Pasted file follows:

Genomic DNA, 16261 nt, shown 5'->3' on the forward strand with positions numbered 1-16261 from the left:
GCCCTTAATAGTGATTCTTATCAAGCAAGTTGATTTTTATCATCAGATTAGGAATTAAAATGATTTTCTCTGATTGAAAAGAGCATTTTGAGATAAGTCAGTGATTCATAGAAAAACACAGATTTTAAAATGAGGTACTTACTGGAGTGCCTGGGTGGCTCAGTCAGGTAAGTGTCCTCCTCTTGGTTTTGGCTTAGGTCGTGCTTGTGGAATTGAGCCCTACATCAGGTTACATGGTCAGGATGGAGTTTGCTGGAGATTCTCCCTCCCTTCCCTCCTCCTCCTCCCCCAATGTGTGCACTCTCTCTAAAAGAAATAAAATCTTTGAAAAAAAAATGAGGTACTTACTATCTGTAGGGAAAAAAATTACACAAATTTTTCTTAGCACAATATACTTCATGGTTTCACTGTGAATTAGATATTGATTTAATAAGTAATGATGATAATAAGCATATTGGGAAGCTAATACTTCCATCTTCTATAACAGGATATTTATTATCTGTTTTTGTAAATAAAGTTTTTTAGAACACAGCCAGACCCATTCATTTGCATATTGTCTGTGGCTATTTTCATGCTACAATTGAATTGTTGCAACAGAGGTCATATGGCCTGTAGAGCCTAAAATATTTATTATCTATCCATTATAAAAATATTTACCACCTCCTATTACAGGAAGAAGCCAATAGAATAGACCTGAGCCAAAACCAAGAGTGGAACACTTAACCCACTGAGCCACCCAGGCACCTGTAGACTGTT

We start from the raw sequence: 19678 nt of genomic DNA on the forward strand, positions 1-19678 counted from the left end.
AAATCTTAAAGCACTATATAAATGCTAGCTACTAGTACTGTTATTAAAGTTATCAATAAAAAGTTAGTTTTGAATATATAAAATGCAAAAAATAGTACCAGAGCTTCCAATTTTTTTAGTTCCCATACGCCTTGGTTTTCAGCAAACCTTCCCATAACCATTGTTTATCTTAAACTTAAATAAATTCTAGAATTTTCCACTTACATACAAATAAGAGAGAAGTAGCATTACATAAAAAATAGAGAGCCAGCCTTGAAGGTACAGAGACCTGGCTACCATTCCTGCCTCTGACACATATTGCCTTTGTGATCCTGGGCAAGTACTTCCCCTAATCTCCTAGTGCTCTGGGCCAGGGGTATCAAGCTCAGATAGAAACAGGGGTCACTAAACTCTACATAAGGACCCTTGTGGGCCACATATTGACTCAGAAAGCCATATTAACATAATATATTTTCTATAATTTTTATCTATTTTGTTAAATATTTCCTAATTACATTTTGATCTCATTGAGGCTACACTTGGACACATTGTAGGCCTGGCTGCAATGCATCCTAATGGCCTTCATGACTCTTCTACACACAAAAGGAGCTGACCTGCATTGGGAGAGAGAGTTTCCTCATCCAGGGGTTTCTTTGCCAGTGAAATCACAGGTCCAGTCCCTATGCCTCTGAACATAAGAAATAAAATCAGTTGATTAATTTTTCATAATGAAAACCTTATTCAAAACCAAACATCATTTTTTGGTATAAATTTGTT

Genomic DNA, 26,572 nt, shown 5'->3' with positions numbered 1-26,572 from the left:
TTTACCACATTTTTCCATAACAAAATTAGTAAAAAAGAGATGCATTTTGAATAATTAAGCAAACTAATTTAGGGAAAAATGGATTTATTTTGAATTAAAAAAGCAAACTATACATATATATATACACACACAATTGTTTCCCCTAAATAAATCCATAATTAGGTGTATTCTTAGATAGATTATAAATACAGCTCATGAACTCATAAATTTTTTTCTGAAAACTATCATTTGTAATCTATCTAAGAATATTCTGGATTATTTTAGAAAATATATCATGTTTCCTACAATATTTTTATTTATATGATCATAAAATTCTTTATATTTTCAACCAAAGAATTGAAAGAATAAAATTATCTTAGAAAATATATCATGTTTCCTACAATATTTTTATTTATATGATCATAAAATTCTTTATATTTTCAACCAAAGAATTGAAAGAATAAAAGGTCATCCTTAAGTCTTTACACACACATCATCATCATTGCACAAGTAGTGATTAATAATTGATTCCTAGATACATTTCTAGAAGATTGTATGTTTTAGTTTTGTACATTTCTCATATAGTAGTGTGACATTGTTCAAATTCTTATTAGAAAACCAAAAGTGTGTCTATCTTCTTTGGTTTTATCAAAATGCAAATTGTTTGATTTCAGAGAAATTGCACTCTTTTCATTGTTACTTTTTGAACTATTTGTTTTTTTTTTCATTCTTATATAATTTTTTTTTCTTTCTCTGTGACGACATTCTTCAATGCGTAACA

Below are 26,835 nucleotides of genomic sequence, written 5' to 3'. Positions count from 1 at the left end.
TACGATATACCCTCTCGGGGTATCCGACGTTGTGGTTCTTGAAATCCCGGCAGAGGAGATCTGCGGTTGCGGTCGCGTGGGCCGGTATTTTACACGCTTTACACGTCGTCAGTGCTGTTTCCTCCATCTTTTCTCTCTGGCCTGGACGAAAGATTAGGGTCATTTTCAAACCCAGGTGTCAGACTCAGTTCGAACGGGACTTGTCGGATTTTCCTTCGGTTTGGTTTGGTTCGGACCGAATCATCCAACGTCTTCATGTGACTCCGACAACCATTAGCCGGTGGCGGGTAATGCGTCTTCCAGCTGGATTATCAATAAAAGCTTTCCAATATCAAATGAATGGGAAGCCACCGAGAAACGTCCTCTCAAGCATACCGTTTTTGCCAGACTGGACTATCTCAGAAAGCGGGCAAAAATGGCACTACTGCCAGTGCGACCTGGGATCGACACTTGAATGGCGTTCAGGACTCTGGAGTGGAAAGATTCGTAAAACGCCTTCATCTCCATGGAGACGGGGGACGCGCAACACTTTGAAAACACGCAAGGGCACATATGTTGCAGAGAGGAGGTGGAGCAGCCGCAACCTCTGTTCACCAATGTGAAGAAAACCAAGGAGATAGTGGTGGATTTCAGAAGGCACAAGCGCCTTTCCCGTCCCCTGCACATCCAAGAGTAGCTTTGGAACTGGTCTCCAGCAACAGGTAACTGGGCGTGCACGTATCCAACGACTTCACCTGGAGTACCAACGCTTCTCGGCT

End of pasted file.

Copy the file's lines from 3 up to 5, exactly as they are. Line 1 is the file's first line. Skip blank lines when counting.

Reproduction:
We start from the raw sequence: 19678 nt of genomic DNA on the forward strand, positions 1-19678 counted from the left end.
AAATCTTAAAGCACTATATAAATGCTAGCTACTAGTACTGTTATTAAAGTTATCAATAAAAAGTTAGTTTTGAATATATAAAATGCAAAAAATAGTACCAGAGCTTCCAATTTTTTTAGTTCCCATACGCCTTGGTTTTCAGCAAACCTTCCCATAACCATTGTTTATCTTAAACTTAAATAAATTCTAGAATTTTCCACTTACATACAAATAAGAGAGAAGTAGCATTACATAAAAAATAGAGAGCCAGCCTTGAAGGTACAGAGACCTGGCTACCATTCCTGCCTCTGACACATATTGCCTTTGTGATCCTGGGCAAGTACTTCCCCTAATCTCCTAGTGCTCTGGGCCAGGGGTATCAAGCTCAGATAGAAACAGGGGTCACTAAACTCTACATAAGGACCCTTGTGGGCCACATATTGACTCAGAAAGCCATATTAACATAATATATTTTCTATAATTTTTATCTATTTTGTTAAATATTTCCTAATTACATTTTGATCTCATTGAGGCTACACTTGGACACATTGTAGGCCTGGCTGCAATGCATCCTAATGGCCTTCATGACTCTTCTACACACAAAAGGAGCTGACCTGCATTGGGAGAGAGAGTTTCCTCATCCAGGGGTTTCTTTGCCAGTGAAATCACAGGTCCAGTCCCTATGCCTCTGAACATAAGAAATAAAATCAGTTGATTAATTTTTCATAATGAAAACCTTATTCAAAACCAAACATCATTTTTTGGTATAAATTTGTT

Genomic DNA, 26,572 nt, shown 5'->3' with positions numbered 1-26,572 from the left: